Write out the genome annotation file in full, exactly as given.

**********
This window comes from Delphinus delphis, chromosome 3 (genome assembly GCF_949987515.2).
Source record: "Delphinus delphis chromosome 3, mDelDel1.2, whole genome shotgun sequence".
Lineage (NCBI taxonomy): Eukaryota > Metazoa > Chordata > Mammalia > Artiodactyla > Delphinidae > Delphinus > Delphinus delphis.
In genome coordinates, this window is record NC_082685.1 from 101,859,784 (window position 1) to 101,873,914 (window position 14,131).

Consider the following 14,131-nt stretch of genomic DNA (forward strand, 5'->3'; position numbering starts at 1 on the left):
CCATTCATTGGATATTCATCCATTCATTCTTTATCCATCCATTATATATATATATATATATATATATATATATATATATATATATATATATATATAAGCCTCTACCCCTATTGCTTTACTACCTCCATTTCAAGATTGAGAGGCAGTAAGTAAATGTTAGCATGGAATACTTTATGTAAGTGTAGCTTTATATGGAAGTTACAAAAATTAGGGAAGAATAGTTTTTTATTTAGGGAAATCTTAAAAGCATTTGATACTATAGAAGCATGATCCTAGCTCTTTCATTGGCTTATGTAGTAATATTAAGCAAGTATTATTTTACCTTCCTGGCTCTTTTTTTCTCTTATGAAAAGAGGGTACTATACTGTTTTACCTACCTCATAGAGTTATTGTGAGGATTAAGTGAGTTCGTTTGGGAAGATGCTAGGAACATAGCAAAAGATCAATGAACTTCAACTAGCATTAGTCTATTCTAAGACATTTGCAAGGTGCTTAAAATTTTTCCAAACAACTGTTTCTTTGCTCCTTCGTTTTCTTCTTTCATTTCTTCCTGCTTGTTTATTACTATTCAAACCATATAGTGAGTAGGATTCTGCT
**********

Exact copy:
This window comes from Delphinus delphis, chromosome 3 (genome assembly GCF_949987515.2).
Source record: "Delphinus delphis chromosome 3, mDelDel1.2, whole genome shotgun sequence".
Lineage (NCBI taxonomy): Eukaryota > Metazoa > Chordata > Mammalia > Artiodactyla > Delphinidae > Delphinus > Delphinus delphis.
In genome coordinates, this window is record NC_082685.1 from 101,859,784 (window position 1) to 101,873,914 (window position 14,131).

Consider the following 14,131-nt stretch of genomic DNA (forward strand, 5'->3'; position numbering starts at 1 on the left):
CCATTCATTGGATATTCATCCATTCATTCTTTATCCATCCATTATATATATATATATATATATATATATATATATATATATATATATATATATATAAGCCTCTACCCCTATTGCTTTACTACCTCCATTTCAAGATTGAGAGGCAGTAAGTAAATGTTAGCATGGAATACTTTATGTAAGTGTAGCTTTATATGGAAGTTACAAAAATTAGGGAAGAATAGTTTTTTATTTAGGGAAATCTTAAAAGCATTTGATACTATAGAAGCATGATCCTAGCTCTTTCATTGGCTTATGTAGTAATATTAAGCAAGTATTATTTTACCTTCCTGGCTCTTTTTTTCTCTTATGAAAAGAGGGTACTATACTGTTTTACCTACCTCATAGAGTTATTGTGAGGATTAAGTGAGTTCGTTTGGGAAGATGCTAGGAACATAGCAAAAGATCAATGAACTTCAACTAGCATTAGTCTATTCTAAGACATTTGCAAGGTGCTTAAAATTTTTCCAAACAACTGTTTCTTTGCTCCTTCGTTTTCTTCTTTCATTTCTTCCTGCTTGTTTATTACTATTCAAACCATATAGTGAGTAGGATTCTGCT